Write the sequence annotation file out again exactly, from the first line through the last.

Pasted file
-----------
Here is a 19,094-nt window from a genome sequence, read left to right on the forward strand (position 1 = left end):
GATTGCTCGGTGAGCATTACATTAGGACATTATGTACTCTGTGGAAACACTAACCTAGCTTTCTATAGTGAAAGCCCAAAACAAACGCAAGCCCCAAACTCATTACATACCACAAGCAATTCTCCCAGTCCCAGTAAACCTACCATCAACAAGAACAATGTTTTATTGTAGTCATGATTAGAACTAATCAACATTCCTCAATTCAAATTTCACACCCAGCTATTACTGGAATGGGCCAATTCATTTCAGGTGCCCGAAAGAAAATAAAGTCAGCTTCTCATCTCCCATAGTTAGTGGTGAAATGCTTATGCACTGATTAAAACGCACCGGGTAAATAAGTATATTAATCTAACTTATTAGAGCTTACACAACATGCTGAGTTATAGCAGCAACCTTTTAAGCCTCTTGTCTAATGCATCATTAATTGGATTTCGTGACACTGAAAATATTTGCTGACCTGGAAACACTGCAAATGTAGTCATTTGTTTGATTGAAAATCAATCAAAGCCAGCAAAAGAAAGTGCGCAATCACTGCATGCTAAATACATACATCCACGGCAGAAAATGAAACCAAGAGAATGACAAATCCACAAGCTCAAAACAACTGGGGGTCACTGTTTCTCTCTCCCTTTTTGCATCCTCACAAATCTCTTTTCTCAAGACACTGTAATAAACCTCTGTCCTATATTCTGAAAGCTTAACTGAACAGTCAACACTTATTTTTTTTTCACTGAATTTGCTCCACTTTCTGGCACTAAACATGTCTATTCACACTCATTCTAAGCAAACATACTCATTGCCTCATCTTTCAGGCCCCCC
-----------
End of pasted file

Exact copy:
Here is a 19,094-nt window from a genome sequence, read left to right on the forward strand (position 1 = left end):
GATTGCTCGGTGAGCATTACATTAGGACATTATGTACTCTGTGGAAACACTAACCTAGCTTTCTATAGTGAAAGCCCAAAACAAACGCAAGCCCCAAACTCATTACATACCACAAGCAATTCTCCCAGTCCCAGTAAACCTACCATCAACAAGAACAATGTTTTATTGTAGTCATGATTAGAACTAATCAACATTCCTCAATTCAAATTTCACACCCAGCTATTACTGGAATGGGCCAATTCATTTCAGGTGCCCGAAAGAAAATAAAGTCAGCTTCTCATCTCCCATAGTTAGTGGTGAAATGCTTATGCACTGATTAAAACGCACCGGGTAAATAAGTATATTAATCTAACTTATTAGAGCTTACACAACATGCTGAGTTATAGCAGCAACCTTTTAAGCCTCTTGTCTAATGCATCATTAATTGGATTTCGTGACACTGAAAATATTTGCTGACCTGGAAACACTGCAAATGTAGTCATTTGTTTGATTGAAAATCAATCAAAGCCAGCAAAAGAAAGTGCGCAATCACTGCATGCTAAATACATACATCCACGGCAGAAAATGAAACCAAGAGAATGACAAATCCACAAGCTCAAAACAACTGGGGGTCACTGTTTCTCTCTCCCTTTTTGCATCCTCACAAATCTCTTTTCTCAAGACACTGTAATAAACCTCTGTCCTATATTCTGAAAGCTTAACTGAACAGTCAACACTTATTTTTTTTTCACTGAATTTGCTCCACTTTCTGGCACTAAACATGTCTATTCACACTCATTCTAAGCAAACATACTCATTGCCTCATCTTTCAGGCCCCCC